“No Soldier shall, in time of peace be quartered in any house, without the consent of the Owner, nor in time of war, but in a manner to be prescribed by law.”
This amendment while outdated is important to consider on the chance that our nation ends up in a civil war.
This amendment has two parts:
- “No Soldier shall, in time of peace be quartered in any house” – During peacetime, Congress cannot mandate that any citizen or property owner take in a soldier without their consent.
- “Nor in time for war, but in a manner prescribed by law” – During times of war, Congress can only house troops in housing as prescribed by laws and regulation.
- The phrase “Without consent of the owner” was intentionally left out since the phrase applies in both times of war and peace.
- The Third Amendment is one of the least cited parts of the Constitution in legal cases. It has never been addressed by the Supreme Court in over 200 years, but it has been referred to by the Court a few times. The reason it has been cited so few times is that there have been so few wars fought on American territory, especially since the Civil War. Another reason is that the American army now has substantial military bases tohouseits soldiers. (Read more)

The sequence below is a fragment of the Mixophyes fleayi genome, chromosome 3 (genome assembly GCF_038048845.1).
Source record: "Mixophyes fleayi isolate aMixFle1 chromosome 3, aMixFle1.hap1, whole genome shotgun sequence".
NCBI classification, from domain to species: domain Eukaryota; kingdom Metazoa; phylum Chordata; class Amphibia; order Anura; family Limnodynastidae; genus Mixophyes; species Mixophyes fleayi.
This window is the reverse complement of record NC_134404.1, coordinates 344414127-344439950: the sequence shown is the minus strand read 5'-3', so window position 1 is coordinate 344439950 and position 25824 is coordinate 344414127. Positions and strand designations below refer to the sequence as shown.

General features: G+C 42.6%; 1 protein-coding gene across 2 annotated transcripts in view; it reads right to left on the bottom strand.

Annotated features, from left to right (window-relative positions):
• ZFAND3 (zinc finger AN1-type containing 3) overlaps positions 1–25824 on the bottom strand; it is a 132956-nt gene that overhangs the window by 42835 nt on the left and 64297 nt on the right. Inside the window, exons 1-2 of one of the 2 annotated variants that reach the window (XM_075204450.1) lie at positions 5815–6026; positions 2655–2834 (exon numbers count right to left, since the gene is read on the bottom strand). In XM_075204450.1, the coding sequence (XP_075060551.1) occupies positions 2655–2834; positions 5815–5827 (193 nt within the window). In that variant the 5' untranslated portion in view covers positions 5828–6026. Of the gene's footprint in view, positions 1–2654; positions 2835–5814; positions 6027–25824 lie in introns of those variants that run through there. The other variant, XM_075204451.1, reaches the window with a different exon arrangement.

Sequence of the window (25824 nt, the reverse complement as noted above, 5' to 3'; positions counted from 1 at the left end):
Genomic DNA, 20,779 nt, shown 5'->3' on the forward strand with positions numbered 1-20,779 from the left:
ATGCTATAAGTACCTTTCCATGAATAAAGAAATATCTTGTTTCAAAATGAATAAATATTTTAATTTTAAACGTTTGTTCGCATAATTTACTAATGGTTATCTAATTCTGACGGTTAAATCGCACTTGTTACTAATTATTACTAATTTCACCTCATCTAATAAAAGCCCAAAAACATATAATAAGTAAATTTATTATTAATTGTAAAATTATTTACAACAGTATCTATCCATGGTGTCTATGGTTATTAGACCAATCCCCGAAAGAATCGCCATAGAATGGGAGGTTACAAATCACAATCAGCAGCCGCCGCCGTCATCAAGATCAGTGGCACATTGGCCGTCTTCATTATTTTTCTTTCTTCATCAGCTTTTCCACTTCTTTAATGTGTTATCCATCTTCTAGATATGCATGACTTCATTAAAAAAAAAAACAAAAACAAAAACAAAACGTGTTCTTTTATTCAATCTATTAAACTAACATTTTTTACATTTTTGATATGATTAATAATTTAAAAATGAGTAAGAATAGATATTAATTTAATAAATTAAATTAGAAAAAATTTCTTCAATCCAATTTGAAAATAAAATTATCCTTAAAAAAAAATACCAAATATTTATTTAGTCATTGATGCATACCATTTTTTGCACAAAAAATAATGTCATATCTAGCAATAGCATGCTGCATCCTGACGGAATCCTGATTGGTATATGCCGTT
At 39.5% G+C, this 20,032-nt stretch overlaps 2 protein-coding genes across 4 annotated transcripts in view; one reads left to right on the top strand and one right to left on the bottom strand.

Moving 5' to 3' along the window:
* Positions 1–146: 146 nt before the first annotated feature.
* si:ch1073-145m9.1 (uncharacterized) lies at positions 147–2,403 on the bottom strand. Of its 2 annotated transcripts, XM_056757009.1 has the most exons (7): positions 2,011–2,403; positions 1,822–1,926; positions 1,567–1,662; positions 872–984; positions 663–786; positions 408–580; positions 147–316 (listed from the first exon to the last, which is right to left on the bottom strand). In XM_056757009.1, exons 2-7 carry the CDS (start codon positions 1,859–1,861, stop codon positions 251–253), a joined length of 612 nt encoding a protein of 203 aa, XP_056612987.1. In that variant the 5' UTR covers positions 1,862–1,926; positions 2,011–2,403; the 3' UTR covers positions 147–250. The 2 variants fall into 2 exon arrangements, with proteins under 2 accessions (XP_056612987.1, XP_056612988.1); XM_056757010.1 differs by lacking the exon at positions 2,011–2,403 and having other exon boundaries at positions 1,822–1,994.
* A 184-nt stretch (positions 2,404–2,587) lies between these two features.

- There stands a good chance that if our military or government ever ran out of housing, that there are private citizens that would be happy to house our troops.
- While the amendment is hardly utilized due to the amount of military housing AND the few wars that have been fought on American soil, it is still important to recognize property rights of private citizens; if the federal government attempts to use your home in a manner that you don’t approve of and there’s a suspicion that you will not be fairly compensated, you have every right to decline and turn them away.